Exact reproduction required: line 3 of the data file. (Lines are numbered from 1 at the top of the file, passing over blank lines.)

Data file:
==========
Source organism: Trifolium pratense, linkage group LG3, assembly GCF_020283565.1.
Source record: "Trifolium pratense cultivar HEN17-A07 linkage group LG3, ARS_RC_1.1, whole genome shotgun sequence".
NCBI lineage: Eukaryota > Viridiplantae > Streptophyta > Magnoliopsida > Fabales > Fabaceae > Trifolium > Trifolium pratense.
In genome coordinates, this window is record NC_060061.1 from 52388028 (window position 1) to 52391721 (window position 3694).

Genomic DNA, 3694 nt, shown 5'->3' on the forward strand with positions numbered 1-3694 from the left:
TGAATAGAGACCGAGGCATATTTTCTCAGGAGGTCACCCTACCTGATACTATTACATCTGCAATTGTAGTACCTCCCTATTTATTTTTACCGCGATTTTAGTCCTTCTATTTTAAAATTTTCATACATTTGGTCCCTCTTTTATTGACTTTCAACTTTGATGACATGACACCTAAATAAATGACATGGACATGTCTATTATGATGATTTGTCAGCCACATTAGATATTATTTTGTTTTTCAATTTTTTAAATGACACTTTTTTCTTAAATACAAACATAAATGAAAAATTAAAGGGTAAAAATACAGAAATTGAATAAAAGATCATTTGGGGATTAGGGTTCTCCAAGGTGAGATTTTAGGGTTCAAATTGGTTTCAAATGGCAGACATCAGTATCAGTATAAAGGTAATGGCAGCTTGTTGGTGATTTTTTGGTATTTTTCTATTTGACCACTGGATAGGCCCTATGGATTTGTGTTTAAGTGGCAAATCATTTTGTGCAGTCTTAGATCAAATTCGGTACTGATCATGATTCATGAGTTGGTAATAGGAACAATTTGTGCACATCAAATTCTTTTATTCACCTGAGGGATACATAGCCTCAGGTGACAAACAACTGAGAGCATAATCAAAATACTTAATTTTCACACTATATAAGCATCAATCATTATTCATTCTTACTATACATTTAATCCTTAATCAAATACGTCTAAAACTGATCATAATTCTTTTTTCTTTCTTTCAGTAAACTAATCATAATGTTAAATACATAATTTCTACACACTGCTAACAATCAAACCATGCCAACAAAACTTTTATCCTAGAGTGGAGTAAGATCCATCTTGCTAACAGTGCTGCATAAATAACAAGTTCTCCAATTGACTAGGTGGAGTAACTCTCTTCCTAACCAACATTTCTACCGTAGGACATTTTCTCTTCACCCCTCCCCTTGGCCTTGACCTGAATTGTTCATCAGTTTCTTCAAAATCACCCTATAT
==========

NCBI lineage: Eukaryota > Viridiplantae > Streptophyta > Magnoliopsida > Fabales > Fabaceae > Trifolium > Trifolium pratense.